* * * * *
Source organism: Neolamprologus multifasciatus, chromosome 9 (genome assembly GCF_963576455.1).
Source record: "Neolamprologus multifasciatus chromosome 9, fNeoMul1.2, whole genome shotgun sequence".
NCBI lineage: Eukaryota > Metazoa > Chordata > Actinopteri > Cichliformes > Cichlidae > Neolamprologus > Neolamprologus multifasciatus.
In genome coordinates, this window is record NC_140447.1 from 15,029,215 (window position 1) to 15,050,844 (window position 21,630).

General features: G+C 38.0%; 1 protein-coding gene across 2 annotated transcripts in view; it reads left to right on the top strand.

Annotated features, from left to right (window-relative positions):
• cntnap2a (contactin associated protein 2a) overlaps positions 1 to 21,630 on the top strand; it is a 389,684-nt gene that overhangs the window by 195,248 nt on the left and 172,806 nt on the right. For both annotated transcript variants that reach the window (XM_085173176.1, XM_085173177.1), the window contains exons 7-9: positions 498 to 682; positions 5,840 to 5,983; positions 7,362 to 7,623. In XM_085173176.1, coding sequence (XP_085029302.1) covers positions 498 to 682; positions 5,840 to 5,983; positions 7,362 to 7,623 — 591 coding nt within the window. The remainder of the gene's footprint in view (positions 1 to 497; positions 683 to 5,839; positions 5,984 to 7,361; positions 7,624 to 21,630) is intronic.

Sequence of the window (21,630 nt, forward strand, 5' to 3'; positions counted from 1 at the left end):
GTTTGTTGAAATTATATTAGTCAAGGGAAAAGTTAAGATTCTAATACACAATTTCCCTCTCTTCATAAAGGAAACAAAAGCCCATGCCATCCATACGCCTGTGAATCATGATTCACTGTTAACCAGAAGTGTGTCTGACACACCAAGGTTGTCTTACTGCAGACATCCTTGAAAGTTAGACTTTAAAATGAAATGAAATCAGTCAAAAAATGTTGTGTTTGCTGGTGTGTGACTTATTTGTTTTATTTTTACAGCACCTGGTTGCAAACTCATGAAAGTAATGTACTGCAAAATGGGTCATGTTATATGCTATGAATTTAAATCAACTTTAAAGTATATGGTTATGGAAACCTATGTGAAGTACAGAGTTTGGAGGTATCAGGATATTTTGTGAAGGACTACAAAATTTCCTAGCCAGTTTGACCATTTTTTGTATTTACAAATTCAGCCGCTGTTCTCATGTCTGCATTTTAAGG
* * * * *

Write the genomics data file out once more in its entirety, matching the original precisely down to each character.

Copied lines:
Source organism: Neolamprologus multifasciatus, chromosome 9 (genome assembly GCF_963576455.1).
Source record: "Neolamprologus multifasciatus chromosome 9, fNeoMul1.2, whole genome shotgun sequence".
NCBI lineage: Eukaryota > Metazoa > Chordata > Actinopteri > Cichliformes > Cichlidae > Neolamprologus > Neolamprologus multifasciatus.
In genome coordinates, this window is record NC_140447.1 from 15,029,215 (window position 1) to 15,050,844 (window position 21,630).

General features: G+C 38.0%; 1 protein-coding gene across 2 annotated transcripts in view; it reads left to right on the top strand.

Annotated features, from left to right (window-relative positions):
• cntnap2a (contactin associated protein 2a) overlaps positions 1 to 21,630 on the top strand; it is a 389,684-nt gene that overhangs the window by 195,248 nt on the left and 172,806 nt on the right. For both annotated transcript variants that reach the window (XM_085173176.1, XM_085173177.1), the window contains exons 7-9: positions 498 to 682; positions 5,840 to 5,983; positions 7,362 to 7,623. In XM_085173176.1, coding sequence (XP_085029302.1) covers positions 498 to 682; positions 5,840 to 5,983; positions 7,362 to 7,623 — 591 coding nt within the window. The remainder of the gene's footprint in view (positions 1 to 497; positions 683 to 5,839; positions 5,984 to 7,361; positions 7,624 to 21,630) is intronic.

Sequence of the window (21,630 nt, forward strand, 5' to 3'; positions counted from 1 at the left end):
GTTTGTTGAAATTATATTAGTCAAGGGAAAAGTTAAGATTCTAATACACAATTTCCCTCTCTTCATAAAGGAAACAAAAGCCCATGCCATCCATACGCCTGTGAATCATGATTCACTGTTAACCAGAAGTGTGTCTGACACACCAAGGTTGTCTTACTGCAGACATCCTTGAAAGTTAGACTTTAAAATGAAATGAAATCAGTCAAAAAATGTTGTGTTTGCTGGTGTGTGACTTATTTGTTTTATTTTTACAGCACCTGGTTGCAAACTCATGAAAGTAATGTACTGCAAAATGGGTCATGTTATATGCTATGAATTTAAATCAACTTTAAAGTATATGGTTATGGAAACCTATGTGAAGTACAGAGTTTGGAGGTATCAGGATATTTTGTGAAGGACTACAAAATTTCCTAGCCAGTTTGACCATTTTTTGTATTTACAAATTCAGCCGCTGTTCTCATGTCTGCATTTTAAGG